Alana mentioned that she had recently implemented a method using implementation of a first order taylor expansion (issue) data augmentation technique for neural potentials and asked if this would be of interest to the DeepChem community. She also has been working on a new research project with DeepChem, trying to build GANs to generate new materials with interesting properties. Bharath said that improving DeepChem support for neural potentials would be very valuable and suggested that adding a new dataset to MoleculeNet could be a good place to start. Alana also asked about the newly added MoleculeNet perovskite dataset. Nathan mentioned that he’d just added in this dataset recently and that it contained data from the materials project.

Michael R. said that he was thinking about updating and enhancing the tutorials and examples. Bharath said that currently DeepChem had 3 main sources of examples: the tutorials, the readthedocs, and the examples. The tutorials were currently being overhauled thanks to Peter and Neel’s hard work, and the readthedocs had their correctness provided by doctest, but the examples folder had a lot of semi-supported code. Bharath thought that moving more of these examples into the docs might be a great project that makes the docs into a better resource. Michael R. also mentioned that he was also interested in improving the Travis CI.

Peter mentioned that one possibility we could do was to run another Travis CI instance which is dedicated to running only the slow tests. Right now, we run Linux/Windows/Mac Travis CI, but we could perhaps have a separate Linux instance focused on running slow tests. Bharath thought this was a great idea and might help solve some of our maintainability issues.

Mick mentioned that recently people have started to have real success doing deep learning on protein structures, and thought that a good starter project might be to add infrastructure for a protein structure featurizer. Bharath said this was really interesting, and suggested a good first place to start might be to add something like a OneHotFeaturizer for peptide sequences as a first simple example of a protein featurizer. Mick thought this could be a useful idea. Peter said he thought more structure for protein featurizers could be very useful and asked Mick what types of featurizations he was considering. Mick mentioned that one possibility could be a featurizer that drops a 3D grid over any part of a protein. Or a graph convolutional protein network that gets feature vectors for sidechains. Mick thought it could be possible to build this up from mdtraj. Another possibility is to implement the new geometric vector perceptron architecture (paper) from Ron Dror’s group.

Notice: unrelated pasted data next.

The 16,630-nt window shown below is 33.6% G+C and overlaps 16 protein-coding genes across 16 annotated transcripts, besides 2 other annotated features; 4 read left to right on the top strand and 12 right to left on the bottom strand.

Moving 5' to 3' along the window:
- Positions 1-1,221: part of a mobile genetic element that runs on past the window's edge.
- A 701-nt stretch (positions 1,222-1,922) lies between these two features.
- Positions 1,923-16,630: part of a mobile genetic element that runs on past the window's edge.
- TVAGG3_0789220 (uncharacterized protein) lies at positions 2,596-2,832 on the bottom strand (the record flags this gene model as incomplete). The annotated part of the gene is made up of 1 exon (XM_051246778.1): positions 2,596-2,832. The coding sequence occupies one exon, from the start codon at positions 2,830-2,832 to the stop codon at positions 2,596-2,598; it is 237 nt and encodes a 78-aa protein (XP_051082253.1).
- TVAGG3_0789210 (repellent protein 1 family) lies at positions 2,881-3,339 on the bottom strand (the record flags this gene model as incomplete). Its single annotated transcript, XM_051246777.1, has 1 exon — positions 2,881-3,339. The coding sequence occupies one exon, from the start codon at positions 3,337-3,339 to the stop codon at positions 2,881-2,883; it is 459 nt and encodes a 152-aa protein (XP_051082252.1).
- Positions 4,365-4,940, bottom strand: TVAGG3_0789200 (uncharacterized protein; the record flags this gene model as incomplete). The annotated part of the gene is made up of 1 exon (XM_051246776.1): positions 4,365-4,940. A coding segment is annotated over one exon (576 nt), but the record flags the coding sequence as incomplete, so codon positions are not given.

Hariharan mentioned that he was new to the area of molecular machine learning and has been exploring different models in the space. He’s been trying to implement RNN/LSTM models that operate on SMILES strings and has been working on different featurization methods for molecules. Hariharan had a question Seyone about selfies. He asked whether there were utilities to directly perform operations on selfies strings. Seyone said that there were standard encode/decode functions converting selfies to/from smiles strings. Since this was straightforward, this was the recommended method to perform manipulations on selfies.

Bharath mentioned that in general a good resource for newcomers would be to check out Peter’s documentation on DeepChem’s coding conventions. Bharath recommended that a good first place to start could be to contribute a small pull request to DeepChem adding in a fix to the docs. Contributing to DeepChem can be challenging at first since you have to get comfortable with yapf, mypy, and Travis CI, so starting with a small contribution could help lower the barrier.

We then moved to general discussion topics. Mick asked if there was a Slack for the DeepChem developers. Bharath said that not at present and that most discussion happened on the gitter. A number of folks on the call said that they would be interested in setting up a slack for discussion. Bharath mentioned that one issue with slack was that the free tier ran out pretty quickly. Alana mentioned that Discord had nice integrations with other software and might have gitter integration. Michael mentioned that the Dart community (which he’s a member of) used Discord to organize its discussions and that it was a nicer tool than Slack for them. Bharath suggested that for now, we could perhaps try using gitter for more developer discussions since there’s low traffic on there. If this proves to have issues, we could revisit the issue in a few weeks and consider whether it would be good to migrate to Discord.

Bharath mentioned that something he’d been thinking about was reviving the DeepChem meetup. A couple years ago, we used to have regular DeepChem meetups in the bay area that drew a nice crowd. Now that the community has shifted more online and that we have a lot of development and research projects ongoing, he thought it might be useful to revive the meetups. He suggested that we could have a “DeepChem online conference” to highlight all the cool new development that’s been happening in DeepChem later this year or early next year. Peter said he thought this was a good idea. Bharath said this was still in the very early phases, but he wanted to put it in people’s minds in case they were interested in presenting their work.

As a quick reminder to anyone reading along, the DeepChem developer calls are open to the public! If you’re interested in attending, please send an email to, where X=bharath, Y=ramsundar.